voulez vous du champagne?

Reims, oh Reims, why are you so amazing? I had a weekend full of food, fun, and champagne! What a life I have.

It started off with a bang, when once again, SNCF decided to throw us a curve ball by canceling our connecting train. What to do when you are stuck in a random small impoverished city in rural France with no hope of escape? Why, go into the nearest café and find someone sober to drive you Reims! Luckily a gentleman was kind enough to take us the rest of the way for only the price of gas. We made it to Reims and quickly devoured kebabs to pacify our sorrows.

Soon enough, we were safely in the hands of our Couchsurfing hosts. GG hosted Christine and I, and Thomas hosted L and R. We headed to a bar close by to taste the local beer! Many of the others in the couchsurfing circle in Reims joined us, which was lots of fun. We got along swimmingly with our hosts – it was so refreshing to meet such a friendly group of young French people.

The next day we took advantage of all Reims had to offer; we had a lazy lunch at a café in the sunshine, basking in the glory that is horrible customer service and sitting for hours around the table. After walking all around the center of town, we went inside the stunning cathedral. We all agreed that it was more beautiful than Notre Dame in Paris – there is even a vivid Chagall vitrine at the nave of the church. As the sun set over Reims, we sat on a bench and watched the sky turn shades of magnificent blues, oranges, pinks, and golds. GG came to meet us and take us to Happy Hour, where we discussed plans for an evening celebrating Halloween – in France!

After we made dinner for GG, the couchsurfers took us out dancing! We went to a bar ambiance – which was totally decked out for the Halloween. The V-crew (Verdun crew) got a little crazy; the overwhelming furor came over us when we saw crowds of people our age and heard good dance music. Classics such as MJ were played, French pop Discobitch, and the night ended with Frank Sinatra New York, New York, a personal favorite.

The next day we crawled out of bed, running around Reims with our rolling suitcases trailing behind us, rushing to get to the Mumm champagne house tour. The fact that it was daylight savings time got us all in a little tizzy, but we made it just the same. The maison was exquisite, and the champagne was delicious! We felt like stars as we sipped and laughed about our amazing and fabulous destin.

After a sad parting with our hosts, we (eventually) got home and went right to sleep – there is only so much fun a girl can handle after spending a month in Verdun.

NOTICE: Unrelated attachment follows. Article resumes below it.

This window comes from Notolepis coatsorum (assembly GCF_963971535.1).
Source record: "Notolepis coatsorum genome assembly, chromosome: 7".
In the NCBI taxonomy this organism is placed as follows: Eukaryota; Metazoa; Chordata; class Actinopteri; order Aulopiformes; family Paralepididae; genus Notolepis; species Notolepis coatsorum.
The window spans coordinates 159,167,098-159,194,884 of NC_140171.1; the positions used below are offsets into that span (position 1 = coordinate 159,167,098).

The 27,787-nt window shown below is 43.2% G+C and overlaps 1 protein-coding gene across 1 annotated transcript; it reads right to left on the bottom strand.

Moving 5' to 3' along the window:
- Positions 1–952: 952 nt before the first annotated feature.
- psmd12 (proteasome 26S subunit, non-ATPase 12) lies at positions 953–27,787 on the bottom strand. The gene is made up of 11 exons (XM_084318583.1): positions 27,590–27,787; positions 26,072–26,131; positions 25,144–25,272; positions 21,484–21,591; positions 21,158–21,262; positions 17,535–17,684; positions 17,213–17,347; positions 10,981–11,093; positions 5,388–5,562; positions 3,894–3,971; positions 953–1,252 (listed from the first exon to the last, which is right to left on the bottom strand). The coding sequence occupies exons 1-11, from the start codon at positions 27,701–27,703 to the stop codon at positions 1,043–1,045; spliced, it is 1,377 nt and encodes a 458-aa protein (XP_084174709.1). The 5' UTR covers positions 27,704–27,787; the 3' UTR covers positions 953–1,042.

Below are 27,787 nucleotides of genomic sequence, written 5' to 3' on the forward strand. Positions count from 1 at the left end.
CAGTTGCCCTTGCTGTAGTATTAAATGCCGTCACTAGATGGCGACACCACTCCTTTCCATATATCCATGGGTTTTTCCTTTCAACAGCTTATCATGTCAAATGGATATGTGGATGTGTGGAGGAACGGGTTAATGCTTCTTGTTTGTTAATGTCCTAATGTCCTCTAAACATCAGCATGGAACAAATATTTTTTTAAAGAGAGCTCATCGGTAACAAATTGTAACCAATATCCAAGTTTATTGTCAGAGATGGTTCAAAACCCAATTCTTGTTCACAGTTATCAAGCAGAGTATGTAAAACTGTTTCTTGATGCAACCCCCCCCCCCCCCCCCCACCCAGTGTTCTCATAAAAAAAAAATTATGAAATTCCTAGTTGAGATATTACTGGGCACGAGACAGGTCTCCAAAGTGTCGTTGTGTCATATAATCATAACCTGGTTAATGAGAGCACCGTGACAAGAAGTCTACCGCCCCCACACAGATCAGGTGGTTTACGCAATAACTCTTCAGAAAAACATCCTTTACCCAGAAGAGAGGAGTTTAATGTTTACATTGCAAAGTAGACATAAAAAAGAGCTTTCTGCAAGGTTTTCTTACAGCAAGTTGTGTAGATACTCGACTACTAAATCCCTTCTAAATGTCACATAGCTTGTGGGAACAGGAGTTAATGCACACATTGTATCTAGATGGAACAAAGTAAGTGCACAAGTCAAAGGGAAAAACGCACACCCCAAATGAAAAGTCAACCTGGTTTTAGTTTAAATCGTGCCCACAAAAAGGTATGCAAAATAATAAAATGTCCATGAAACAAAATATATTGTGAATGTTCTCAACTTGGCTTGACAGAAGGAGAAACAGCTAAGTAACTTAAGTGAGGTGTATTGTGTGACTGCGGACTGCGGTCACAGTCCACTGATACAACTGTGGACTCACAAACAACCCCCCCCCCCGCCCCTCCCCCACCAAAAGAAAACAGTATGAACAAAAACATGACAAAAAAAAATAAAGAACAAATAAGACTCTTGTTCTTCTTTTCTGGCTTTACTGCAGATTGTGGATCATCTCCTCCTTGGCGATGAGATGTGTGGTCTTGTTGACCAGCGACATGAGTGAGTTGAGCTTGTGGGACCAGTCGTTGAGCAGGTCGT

Merci à GG et les autres pour un très beau séjour à Reims!

*Pictures copyright C and L*

les vosges

Last week in the Vosges, I cried many times.

The first time, I was at Julien’s house for dinner. After spending my first morning in the mountains pruning the lavender fields in the blissful October sunshine, and the afternoon crafting apple-pumpkin-ginger jam, I had worked up quite an appetite. Exhilarated by my first taste of life in plein nature, I was ready to relax.

Being my first official dinner invitation chez un francais I was a little nervous. But with  my hosts Guy, Solonge, and Tom by my side, their friends welcomed me with open arms. Over plusiers coups de champagne, Julien had us going. His animate personality was a perfect match for the kind and more introverted Dominique, his wife. After four hours at the table, a game of touche-moi-la-fesse got a little rowdy (don’t ask), and the music was turned on. It started with Dr. Dre, followed by Eminem, Nirvana, and eventually ABBA. By the time the air band got going, Dominique mistook Julien’s symbols for the triangle, and I couldn’t hold it in anymore; tears were streaming down my face, I was laughing so hard my belly hurt.

The second time I cried, I was on a quad, raging through the forest, dodging branches and plowing over potholes. I was holding onto Tom with all of my might, the wind whipping at my face so hard I could not hold back the tears. A rush of adrenaline poured over me, a we passed waterfalls and sweeping autumn cascades. A veteran driver of sixteen years, we even popped wheelies over the plains. Ca va?, he asked me. My laughter was my only response.

Then, came Into the Wild, film version. Curled up in the family room, we watched as Chris, the main character, traveled the country to find personal solitude. When he finally realizes that even amongst the most heavenly wildlife, even when one has created something out of nothing, one cannot be happy without anyone to share it with, tears dripped right into my steaming mug of thé, made with homemade sirop de menthe.

And of course, the onions. While working happily next to Solange, churning the apples from the garden to make fresh compote, she asked me if I wanted to cook something for them. I decided to make a pseudo-Thanksgiving dinner for my hospitable French hosts. After a horrible explanation of pumpkin pie (it just doesn’t come in cans in France), I knew I had to whip up something good to destroy the American cliché. Guy had been chiding me all along, if it’s not ready by seven we’re going to a restaurant! he joked. I was taking my time, looking at the view as I slowly pieced together my American App-le Pie, twice baked sweet potatoes, green beans, and chicken. But those darn onions. When Tom offered to cut them, I happily conceded. But when it came time to put them on the stove, the heat got to me, and a little tear slipped out.

Brenna, what will you tell your family, that you cried the whole time you were in the Vosges?! Guy joked. Little did he know, I would.

The most lovely part about this little adventure was not the allure of a 400 year old stone house in the middle of the forest, because the isolated mansion is a little paradise in and of itself. But the sharing of moments; a mid-morning thesane break next to the fireplace, a mandatory apéro following a surprise visit from friends, a pair of slippers neatly placed outside your bedroom door. That warm welcome into another person’s life is something you won’t read in guide books, you can’t pay for at museums, and you won’t find in hotels.

Merci à Guy, Solange, et Tom pour une belle experience 🙂 Je  ne vous oublierai jamais.

la vie est belle

Stop! Look around. Are you running? Where are you going? Do you even know?

Have you heard the deafening silence of the forest? The sound of the stream flowing comfortably down the riverbed? Have you stood at the top of a mountain, and felt your insignificance against the vastness of the earth?